Patrick Henry Persuasive Speech

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In Speech to the Virginia Convention Patrick Henry uses many persuasive arguments in his speech and most of them are emotionally persuasive. Henry’s first line of his speech is an emotionally persuasive argument also! Patrick Henry writes: “Mr President: No man think more highly than I do of the patriotism, as well as the abilities, of the very worthy gentlemen who have just addressed the House. But different men often see the same subject in different lights; and, therefore, I hope that it will not be thought disrespectful to those gentlemen, if, entertaining as I do, opinions of a character very opposite to theirs, I shall speak forth my sentiments freely and without reserve” (Henry 122). This statement is trying to persuade the President to think highly of him even though he is disagreeing with the other speakers, thus it is a pathos argument. Henry also tries to convince the President that if he doesn’t act now, he may not succeed in getting liberty by writing: “Mr. President, it is natural…show more content…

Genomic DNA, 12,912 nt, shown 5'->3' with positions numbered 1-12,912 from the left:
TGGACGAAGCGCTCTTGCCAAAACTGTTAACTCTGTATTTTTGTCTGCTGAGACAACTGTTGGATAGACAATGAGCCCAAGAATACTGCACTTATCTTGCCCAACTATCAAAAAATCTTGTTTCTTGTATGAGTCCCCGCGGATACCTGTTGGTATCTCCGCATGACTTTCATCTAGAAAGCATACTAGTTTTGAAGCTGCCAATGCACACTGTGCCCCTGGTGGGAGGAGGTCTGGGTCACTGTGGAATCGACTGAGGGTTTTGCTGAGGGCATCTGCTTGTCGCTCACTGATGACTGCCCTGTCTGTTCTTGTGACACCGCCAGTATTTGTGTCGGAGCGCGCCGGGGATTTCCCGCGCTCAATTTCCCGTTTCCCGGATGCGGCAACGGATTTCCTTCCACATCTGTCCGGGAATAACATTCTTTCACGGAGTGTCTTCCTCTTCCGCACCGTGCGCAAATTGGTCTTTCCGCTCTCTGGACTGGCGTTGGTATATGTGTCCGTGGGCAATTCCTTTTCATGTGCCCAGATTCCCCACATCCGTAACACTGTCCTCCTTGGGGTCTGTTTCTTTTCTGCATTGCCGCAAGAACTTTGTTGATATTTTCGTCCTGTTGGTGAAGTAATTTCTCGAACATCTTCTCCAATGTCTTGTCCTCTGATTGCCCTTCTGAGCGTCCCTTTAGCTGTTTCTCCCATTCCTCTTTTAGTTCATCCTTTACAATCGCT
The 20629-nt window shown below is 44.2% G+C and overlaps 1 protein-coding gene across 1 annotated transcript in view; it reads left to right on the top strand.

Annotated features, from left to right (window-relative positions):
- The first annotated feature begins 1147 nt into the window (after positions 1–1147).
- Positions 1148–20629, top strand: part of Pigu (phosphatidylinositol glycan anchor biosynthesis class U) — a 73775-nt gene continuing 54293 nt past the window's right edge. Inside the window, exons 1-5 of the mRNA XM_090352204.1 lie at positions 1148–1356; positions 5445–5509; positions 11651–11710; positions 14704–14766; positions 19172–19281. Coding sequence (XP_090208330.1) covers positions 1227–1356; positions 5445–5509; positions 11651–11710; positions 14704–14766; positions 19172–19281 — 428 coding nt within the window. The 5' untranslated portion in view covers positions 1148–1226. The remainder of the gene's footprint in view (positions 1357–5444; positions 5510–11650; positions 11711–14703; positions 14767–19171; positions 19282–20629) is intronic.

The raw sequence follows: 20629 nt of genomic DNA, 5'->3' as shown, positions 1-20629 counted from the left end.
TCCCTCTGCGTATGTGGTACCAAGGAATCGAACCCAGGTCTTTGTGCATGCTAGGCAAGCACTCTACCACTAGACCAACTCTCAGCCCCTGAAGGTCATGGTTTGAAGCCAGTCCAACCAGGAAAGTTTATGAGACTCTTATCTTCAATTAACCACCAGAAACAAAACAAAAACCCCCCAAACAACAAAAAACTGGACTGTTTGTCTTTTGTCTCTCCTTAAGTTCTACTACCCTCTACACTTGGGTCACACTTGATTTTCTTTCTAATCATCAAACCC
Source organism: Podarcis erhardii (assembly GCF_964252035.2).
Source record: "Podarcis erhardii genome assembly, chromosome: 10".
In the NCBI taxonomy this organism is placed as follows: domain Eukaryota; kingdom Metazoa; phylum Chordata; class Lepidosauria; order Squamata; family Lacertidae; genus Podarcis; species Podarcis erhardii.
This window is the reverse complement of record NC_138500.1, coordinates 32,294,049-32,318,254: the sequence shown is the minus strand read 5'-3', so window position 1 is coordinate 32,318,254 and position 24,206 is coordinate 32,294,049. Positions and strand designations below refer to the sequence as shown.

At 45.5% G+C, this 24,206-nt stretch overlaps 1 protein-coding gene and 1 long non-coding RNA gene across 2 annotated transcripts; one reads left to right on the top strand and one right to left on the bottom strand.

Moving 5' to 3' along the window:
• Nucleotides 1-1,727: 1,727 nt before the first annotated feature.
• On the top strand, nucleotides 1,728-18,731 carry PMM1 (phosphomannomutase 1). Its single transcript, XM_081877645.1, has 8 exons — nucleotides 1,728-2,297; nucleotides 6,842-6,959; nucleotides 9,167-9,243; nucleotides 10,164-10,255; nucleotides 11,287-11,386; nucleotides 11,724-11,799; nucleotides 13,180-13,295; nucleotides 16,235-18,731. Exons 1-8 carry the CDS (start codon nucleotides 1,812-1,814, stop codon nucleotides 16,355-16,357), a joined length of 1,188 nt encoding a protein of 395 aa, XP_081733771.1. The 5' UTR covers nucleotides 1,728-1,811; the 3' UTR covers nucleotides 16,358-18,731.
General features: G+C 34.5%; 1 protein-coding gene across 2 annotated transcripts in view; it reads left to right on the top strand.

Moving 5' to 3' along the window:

The logos in this essay were easier to identify than the ones in Patrick Henry’s speech. One example of a quote from The Crisis, No 1 is “Tyranny, like hell, is not easily conquered; yet we have this consolation with us, that the harder the conflict, the more glorious the triumph” (Thomas Paine 132). Paine tried to use reason in order to convince his readers. Paine also writes “...she has a right (not only to TAX) but “to BIND us in ALL CASES WHATSOEVER,” and if being bound in that manner, is not slavery then is there not such a thing as slavery upon earth” (Paine 132). Paine does have a few pathos arguments in The Crisis, No 1, but they are not very well written arguments, they are very weak. An example of a weak pathos argument is Paine writing: “Not a place upon earth might be so happy as America” (Paine 133). This weak because it does not do much to evoke any kind of emotion in the
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